Karen Brassard wondered why her cousin wrote on Facebook that he no longer supports Rolling Stone magazine. So the Epsom, N.H., woman, who was seriously injured along with her husband and daughter in the first explosion at this year’s Boston Marathon, did some research and soon discovered the motivation: the cover of the August issue, which features a sultry, debonair portrait of Dzhokhar Tsarnaev, the younger bombing suspect.
The issue, which hit newsstands Friday but was previewed beforehand, includes an in-depth account of Tsarnaev’s evolution from a seemingly innocent adolescent to the alleged radicalized young adult capable of mass murder.
But it was the cover shot — depicting Tsarnaev with tousled hair and chin stubble — that had many outraged.
Thousands of people flooded the magazine’s Facebook page with comments, voicing disgust over the decision to display the 19-year-old so favorably and prominently. Some vowed to cancel their subscriptions. Others cautioned that glamorizing Tsarnaev could encourage people to emulate his actions and said the space should have gone instead to a survivor of the attacks. At least four retail chains announced they wouldn’t carry the issue: Walgreens, CVS/pharmacy, Stop & Shop and Tedeschi Food Shops.
Katlyn Townsend is a friend of and media contact for Jeff Bauman, who lost both his legs in the attacks and has since become a national symbol of resilience. In a letter she posted online to Rolling Stone co-founder and Chief Editor Jann Wenner, she denounced the decision.
“Your use of a provocative, borderline-sympathetic image and headline of someone who has caused so much pain to our country is appalling, insensitive and disgusting,” Townsend wrote. “This person does not deserve to have his name mentioned publicly, let alone be featured on the cover of a magazine.” In response to the vitriol, Rolling Stone editors published the article online Wednesday with a note acknowledging the bombing victims but defending the article and cover shot.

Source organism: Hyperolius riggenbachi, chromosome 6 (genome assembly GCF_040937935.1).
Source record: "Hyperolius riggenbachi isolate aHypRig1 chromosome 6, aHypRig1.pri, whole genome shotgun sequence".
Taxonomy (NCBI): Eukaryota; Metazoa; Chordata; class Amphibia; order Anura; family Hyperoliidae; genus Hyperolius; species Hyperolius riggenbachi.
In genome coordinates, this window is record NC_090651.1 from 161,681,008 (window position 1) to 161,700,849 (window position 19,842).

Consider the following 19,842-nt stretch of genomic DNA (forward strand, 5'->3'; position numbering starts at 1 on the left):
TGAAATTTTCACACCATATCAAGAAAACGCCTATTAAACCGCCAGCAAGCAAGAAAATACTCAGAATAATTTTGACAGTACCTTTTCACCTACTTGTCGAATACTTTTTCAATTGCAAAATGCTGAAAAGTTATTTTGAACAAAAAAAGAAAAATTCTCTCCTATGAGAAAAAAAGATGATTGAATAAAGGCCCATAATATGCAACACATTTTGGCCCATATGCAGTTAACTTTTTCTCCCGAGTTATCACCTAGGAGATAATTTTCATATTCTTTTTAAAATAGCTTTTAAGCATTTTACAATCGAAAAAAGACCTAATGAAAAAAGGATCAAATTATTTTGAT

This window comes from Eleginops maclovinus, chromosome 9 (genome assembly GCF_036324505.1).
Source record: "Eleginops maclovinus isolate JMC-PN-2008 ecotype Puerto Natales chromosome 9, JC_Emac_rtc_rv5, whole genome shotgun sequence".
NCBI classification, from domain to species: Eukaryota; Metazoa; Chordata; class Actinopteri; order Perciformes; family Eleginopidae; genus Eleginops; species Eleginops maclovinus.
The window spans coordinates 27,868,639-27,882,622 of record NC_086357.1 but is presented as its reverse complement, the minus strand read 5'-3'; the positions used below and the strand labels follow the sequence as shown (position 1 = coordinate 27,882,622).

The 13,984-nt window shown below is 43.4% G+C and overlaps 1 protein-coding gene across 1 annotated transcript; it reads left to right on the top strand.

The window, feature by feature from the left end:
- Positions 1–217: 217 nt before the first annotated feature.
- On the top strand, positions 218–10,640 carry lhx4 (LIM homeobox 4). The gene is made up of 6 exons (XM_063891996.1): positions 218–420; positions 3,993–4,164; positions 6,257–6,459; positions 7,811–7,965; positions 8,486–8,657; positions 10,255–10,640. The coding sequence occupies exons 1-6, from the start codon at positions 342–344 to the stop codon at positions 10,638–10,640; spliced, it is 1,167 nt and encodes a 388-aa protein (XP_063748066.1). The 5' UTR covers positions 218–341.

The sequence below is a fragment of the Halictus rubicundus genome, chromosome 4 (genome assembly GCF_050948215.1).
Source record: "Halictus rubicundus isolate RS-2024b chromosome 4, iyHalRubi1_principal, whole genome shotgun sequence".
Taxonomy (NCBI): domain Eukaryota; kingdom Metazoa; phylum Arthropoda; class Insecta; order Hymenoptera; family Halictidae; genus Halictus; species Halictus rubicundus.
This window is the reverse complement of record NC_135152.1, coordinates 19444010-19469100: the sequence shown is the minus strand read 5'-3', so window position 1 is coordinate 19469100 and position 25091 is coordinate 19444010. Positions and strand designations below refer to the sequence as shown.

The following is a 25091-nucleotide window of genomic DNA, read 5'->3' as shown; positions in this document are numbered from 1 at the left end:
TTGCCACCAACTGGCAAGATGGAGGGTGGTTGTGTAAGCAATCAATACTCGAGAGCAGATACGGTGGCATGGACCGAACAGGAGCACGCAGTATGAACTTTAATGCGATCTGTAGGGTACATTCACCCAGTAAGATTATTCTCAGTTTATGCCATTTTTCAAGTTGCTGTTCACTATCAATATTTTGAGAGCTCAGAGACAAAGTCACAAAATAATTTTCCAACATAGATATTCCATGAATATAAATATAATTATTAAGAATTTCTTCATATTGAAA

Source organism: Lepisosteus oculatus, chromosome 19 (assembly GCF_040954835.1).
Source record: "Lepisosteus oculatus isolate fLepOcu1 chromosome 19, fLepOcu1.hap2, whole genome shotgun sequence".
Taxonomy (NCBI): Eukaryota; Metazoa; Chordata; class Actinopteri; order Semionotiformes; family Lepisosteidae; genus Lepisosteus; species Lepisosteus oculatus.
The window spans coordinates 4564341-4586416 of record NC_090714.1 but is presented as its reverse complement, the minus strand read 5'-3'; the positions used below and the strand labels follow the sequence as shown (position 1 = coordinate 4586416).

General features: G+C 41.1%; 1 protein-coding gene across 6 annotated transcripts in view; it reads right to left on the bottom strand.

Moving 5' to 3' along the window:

“The fact that Dzhokhar Tsarnaev is young, and in the same age group as many of our readers, makes it all the more important for us to examine the complexities of this issue and gain a more complete understanding of how a tragedy like this happens,” it read.
Those closely affected by the attacks had varying reactions.
Brassard, who said her family is still recovering physically and emotionally from the incident, called the cover selection “absurd.”
“There are so many deserving people who are a much better example of what we should be putting out there as Americans,” she said. “This is not what we want to be advertising. It’s not what we should be promoting.”
Brian Collins of Canterbury, N.H., who ran in the marathon and was with his son near the site of the explosions, said he disagreed with the decision but planned to read the article.
“I’m interested in what it has to say,” he said. “It seems like it’s been pretty plowed ground, but they may have some different insight.”
Ron Abramson, an attorney from Bow, N.H., who was near mile 25 of the race when the bombs were detonated, said he had yet to read the story but could respect Rolling Stone’s choice — noting that “infamy is still fame.”
“I don’t know about the marketing aspect or Rolling Stone getting away from its music roots, but if there is a thoughtful treatment of someone who had a seemingly promising childhood and then did this, then I think that’s a valid discussion,” he said. “We can’t just bury our heads in the sand and not acknowledge it.”
This isn’t the first time that controversy has circled around a Rolling Stone cover. The magazine has a history of publishing provocative lead shots, said Sue Hertz, a journalism professor at the University of New Hampshire, including one of convicted mass murderer Charles Manson.
“It’s a matter of taste rather than ethics,” Hertz said. “Rolling Stone was willing to take the risk to get some attention. Clearly it has been negative. But they knew perfectly well what they were doing. I saw someone comment on Facebook that they should have put Jeff Bauman on the cover. That’s not going to sell magazines, that’s just going to make everyone sad.”
Hertz said debate over the Tsarnaev photo will likely entice more people to read the story.
“Because people are so angry about the photo, they’re also reading about it and the teasers about what’s inside the article, and so my guess is they will read it,” Hertz said.
“Because it may get at what we all want to know, which is, where did this kid go wrong?”
Blackman can be reached at email@example.com and on Twitter @JBlackmanCM.